Joseph Mallord William Turner

The Grounds of New College, Oxford

c.1837–9

View this artwork by appointment, at Tate Britain's Prints and Drawings Rooms

Artist
Joseph Mallord William Turner 1775–1851
Medium
Watercolour on paper
Dimensions
Support: 343 x 509 mm
Collection
Tate
Acquisition
Accepted by the nation as part of the Turner Bequest 1856
Reference
D36314
Turner Bequest CCCLXV 24

Catalogue entry

Eric Shanes has identified this loose colour study as showing New College, Oxford, based on a pencil drawing in the Oxford sketchbook, in use between about 1834 and 18381 (Tate D27939; Turner Bequest CCLXXXV 29a),2 possibly as an undeveloped design for Turner’s Picturesque Views in England and Wales,3 the last engravings of which were published in 1838.
The view is west from within the college grounds, towards the Garden Quadrangle, flanked to the north by the chapel, little of which is hinted at in the very loose pencil work in the distance here. The female figures in the foreground here have approximate equivalents in the pencil study.
Colin Harrison has also dated this, along with other Oxford colour studies, to the late 1830s,4 hence the dating here. Tate D25217 (Turner Bequest CCLXIII 95) shows Trinity College from its own grounds, while Tate D25218 (Turner Bequest CCLXIII 96) shows St John’s College with Trinity beyond. See also the introductions to the present subsection of identified but unrealised Oxford subjects and the overall England and Wales ‘colour beginnings’ grouping to which this work has been assigned.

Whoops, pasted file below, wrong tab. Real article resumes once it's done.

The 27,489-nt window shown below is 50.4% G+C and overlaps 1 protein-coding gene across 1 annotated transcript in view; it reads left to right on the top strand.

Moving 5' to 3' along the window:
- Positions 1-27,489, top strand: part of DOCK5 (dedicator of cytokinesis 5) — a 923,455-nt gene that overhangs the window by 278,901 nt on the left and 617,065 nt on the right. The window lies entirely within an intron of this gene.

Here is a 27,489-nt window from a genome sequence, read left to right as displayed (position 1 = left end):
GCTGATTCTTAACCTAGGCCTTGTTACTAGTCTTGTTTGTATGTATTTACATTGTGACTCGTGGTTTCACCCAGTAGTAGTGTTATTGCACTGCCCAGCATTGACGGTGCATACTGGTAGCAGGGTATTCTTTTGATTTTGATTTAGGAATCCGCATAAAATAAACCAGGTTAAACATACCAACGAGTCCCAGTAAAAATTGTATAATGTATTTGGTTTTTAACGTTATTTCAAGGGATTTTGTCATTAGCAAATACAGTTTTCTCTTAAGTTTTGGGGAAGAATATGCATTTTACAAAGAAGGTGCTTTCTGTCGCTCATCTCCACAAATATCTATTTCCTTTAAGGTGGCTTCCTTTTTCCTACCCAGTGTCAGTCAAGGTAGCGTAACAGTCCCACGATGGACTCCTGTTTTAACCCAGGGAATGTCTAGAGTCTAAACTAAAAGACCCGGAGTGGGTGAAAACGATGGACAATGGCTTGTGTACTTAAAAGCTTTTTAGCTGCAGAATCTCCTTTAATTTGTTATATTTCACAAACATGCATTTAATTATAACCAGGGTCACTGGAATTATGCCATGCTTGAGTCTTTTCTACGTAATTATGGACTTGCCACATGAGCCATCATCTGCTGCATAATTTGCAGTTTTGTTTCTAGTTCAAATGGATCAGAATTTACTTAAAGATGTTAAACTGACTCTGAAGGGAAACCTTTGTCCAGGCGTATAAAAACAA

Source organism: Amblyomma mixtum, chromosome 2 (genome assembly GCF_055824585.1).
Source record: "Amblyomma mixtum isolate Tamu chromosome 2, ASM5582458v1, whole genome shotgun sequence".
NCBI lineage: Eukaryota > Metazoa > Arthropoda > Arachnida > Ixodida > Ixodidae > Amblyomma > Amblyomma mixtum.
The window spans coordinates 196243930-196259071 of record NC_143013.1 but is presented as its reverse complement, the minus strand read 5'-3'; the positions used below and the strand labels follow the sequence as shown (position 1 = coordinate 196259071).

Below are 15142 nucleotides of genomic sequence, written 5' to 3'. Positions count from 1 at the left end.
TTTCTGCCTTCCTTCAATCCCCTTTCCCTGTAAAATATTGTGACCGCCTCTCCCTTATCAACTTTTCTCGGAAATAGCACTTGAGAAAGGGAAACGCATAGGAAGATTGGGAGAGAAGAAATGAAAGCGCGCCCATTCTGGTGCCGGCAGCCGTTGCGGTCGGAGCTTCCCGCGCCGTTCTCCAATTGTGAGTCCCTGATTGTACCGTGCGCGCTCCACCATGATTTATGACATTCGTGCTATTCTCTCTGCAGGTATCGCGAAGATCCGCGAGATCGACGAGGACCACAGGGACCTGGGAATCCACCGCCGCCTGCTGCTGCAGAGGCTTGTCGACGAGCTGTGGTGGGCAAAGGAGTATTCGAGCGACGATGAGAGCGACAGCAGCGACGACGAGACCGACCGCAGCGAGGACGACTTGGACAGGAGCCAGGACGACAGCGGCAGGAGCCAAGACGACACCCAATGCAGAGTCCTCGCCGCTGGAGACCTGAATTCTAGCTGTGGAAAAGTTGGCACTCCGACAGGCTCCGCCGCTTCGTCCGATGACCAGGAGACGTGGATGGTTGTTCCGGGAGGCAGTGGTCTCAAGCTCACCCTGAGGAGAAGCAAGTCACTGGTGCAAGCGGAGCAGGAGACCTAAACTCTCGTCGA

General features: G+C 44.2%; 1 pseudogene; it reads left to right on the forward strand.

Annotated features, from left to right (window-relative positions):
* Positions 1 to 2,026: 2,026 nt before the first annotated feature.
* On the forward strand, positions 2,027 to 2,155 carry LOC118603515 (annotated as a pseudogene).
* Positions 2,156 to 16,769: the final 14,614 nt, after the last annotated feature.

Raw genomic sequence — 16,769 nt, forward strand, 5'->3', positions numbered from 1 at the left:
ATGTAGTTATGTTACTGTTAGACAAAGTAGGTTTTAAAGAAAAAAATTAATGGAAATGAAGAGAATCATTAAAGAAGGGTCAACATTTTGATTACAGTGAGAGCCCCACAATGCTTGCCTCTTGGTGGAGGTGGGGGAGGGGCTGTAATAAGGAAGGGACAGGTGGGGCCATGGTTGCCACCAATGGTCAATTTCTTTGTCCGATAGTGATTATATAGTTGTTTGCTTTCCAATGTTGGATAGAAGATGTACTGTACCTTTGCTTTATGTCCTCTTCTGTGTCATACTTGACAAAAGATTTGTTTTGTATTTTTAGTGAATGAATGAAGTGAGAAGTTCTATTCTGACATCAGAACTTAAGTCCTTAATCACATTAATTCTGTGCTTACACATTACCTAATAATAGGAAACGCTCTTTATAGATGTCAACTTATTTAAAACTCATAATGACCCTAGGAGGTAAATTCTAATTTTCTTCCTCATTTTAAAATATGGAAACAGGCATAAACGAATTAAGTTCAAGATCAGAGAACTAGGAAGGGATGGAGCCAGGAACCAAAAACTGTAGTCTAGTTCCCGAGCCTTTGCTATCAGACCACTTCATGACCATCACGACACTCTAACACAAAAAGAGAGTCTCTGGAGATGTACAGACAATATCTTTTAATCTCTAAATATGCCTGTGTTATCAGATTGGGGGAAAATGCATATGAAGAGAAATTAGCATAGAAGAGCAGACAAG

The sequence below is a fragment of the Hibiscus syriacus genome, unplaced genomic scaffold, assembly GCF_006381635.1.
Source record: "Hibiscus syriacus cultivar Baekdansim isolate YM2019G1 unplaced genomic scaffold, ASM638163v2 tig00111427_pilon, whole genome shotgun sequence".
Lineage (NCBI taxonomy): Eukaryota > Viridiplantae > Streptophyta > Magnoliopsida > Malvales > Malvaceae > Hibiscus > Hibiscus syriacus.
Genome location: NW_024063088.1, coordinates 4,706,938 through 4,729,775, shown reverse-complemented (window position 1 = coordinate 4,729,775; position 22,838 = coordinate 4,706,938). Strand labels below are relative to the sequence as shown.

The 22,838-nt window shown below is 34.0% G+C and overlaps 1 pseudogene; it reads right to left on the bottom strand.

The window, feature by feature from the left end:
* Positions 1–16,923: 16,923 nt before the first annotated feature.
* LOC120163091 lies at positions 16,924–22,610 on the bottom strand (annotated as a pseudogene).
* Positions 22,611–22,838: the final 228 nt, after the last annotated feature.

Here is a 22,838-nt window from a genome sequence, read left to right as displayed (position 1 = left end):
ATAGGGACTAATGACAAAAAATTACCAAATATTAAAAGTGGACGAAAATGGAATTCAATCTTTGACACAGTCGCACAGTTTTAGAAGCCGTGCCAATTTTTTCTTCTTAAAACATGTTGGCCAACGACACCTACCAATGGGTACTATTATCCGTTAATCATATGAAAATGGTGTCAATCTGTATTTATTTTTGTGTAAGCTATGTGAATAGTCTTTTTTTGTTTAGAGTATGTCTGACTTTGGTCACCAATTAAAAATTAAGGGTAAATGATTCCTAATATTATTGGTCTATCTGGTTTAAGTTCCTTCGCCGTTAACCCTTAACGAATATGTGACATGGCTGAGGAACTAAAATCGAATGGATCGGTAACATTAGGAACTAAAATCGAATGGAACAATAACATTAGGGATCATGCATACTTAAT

Maurice Davies has used the present work as an example of Turner’s placing the apparent ‘perspective centre point’ towards the left or right of a composition5 – in this case towards the right, where the edges of the path converge.
1
See Harrison 2000, p.88.
2
Shanes 1997, p.88.
3
See ibid., pp.12, 13, 26, 86, 88, 97, 100, 107.
4
Harrison 2000, p.91.
5
Davies 1992, pp.64–5.
Technical notes:
As Eric Shanes notes,1 this is one of four Oxford colour studies which are closely related physically. The present work (watermarked 1837) and Tate D25218 (Turner Bequest CCLXIII 96) have matching serrations at the bottom of their respective compositions where the original super royal-format sheet was torn in half. The two were worked up on opposite faces of the overall sheet, presumably after it was halved, as there is no overlap of watercolour wash from the front of one to the back of the other. All of the above applies to Tate D25220 (Turner Bequest CCLXIII 98) and Tate D25217 (Turner Bequest CCLXIII 95), also originally a single sheet. Shanes observes that ‘all four drawings manifest extremely similar serrations that resulted from the two super royal sheets being torn in half simultaneously’.2 He also suggests that their ‘distinctive, shared characteristics’, along with those of a fifth Oxford study, Tate D36316 (Turner Bequest CCCLXV 26, watermarked 1837), indicate that they ‘may have been made during the same work session’.3
1
Shanes 1997, p.86.
2
Ibid.
3
Ibid.

Matthew Imms
March 2013

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